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M P Langford, M Yin-Murphy, J C Barber, H K Heard, G J Stanton; Conjunctivitis in rabbits caused by enterovirus type 70 (EV70).. Invest. Ophthalmol. Vis. Sci. 1986;27(6):915-920.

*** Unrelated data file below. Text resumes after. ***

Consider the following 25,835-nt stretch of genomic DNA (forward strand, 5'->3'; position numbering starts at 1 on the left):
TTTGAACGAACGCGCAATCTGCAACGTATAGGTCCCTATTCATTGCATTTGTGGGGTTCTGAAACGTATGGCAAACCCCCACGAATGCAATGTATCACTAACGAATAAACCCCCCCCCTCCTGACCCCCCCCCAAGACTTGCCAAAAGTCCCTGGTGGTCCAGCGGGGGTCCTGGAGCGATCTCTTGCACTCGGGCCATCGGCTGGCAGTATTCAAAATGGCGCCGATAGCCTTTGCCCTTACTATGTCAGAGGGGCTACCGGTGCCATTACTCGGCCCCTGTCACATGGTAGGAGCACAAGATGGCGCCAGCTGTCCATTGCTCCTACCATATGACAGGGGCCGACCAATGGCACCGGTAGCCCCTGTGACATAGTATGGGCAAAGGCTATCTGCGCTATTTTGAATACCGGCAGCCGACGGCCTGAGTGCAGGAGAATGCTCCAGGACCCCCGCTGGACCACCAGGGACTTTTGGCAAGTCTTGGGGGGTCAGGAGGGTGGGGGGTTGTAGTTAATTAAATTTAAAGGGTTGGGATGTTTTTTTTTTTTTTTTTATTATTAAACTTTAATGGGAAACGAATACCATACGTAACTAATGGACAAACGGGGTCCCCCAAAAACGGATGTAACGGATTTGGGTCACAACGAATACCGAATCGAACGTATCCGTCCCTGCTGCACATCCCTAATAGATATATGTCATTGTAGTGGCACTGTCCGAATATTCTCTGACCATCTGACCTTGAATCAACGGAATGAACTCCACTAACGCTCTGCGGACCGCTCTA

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A rabbit enterovirus 70 (EV70) model infection that closely mimics human enteroviral conjunctivitis was developed. Conjunctivitis occurred 24 hr following topical application of EV70. The conjunctivitis was characterized by tearing, redness, swelling of the eye lids, follicles in the superior palpebral conjunctiva, and dilatation of subconjunctival blood vessels. Histologic examination of conjunctival and corneal tissue taken 1 and 2 days after infection revealed numerous punctate areas devoid of squamous epithelium on the upper palpebral conjunctiva. Also, follicles without germinal centers were observed microscopically in the palpebral and tarsal conjunctiva. Fibroblast infiltration characteristic of wound healing and a sparse mononuclear infiltration was noted by the second day. Peak levels of virus [10(3) to 10(6.2) plaque forming units (PFU)/ml] were detected 1 to 2 days after infection and declined to undetectable levels after 3 to 5 days. Interestingly, antiserum to parental EV70 was less effective (8-10-fold) in neutralizing EV70 adapted to animal and tissue culture systems. This finding suggests that an antigenic variant of EV70 arose during adaptation. Fibroblast interferon (IFN beta), which is indicative of viral infection, was detected in tears from 6 of 16 rabbits and declined to undetectable levels 3 days after infection. Serum antibody to EV70 was detectable 8 to 10 days after infection. However, the level of serum antibody was highly variable. The results indicate that the clinical disease, virologic and immunologic courses were similar to that of the human infection. Results suggest that this animal model provides a system for studying the natural antigenic variation of EV70, the natural host defenses of the eye, and antiviral treatments against enteroviral conjunctivitis.
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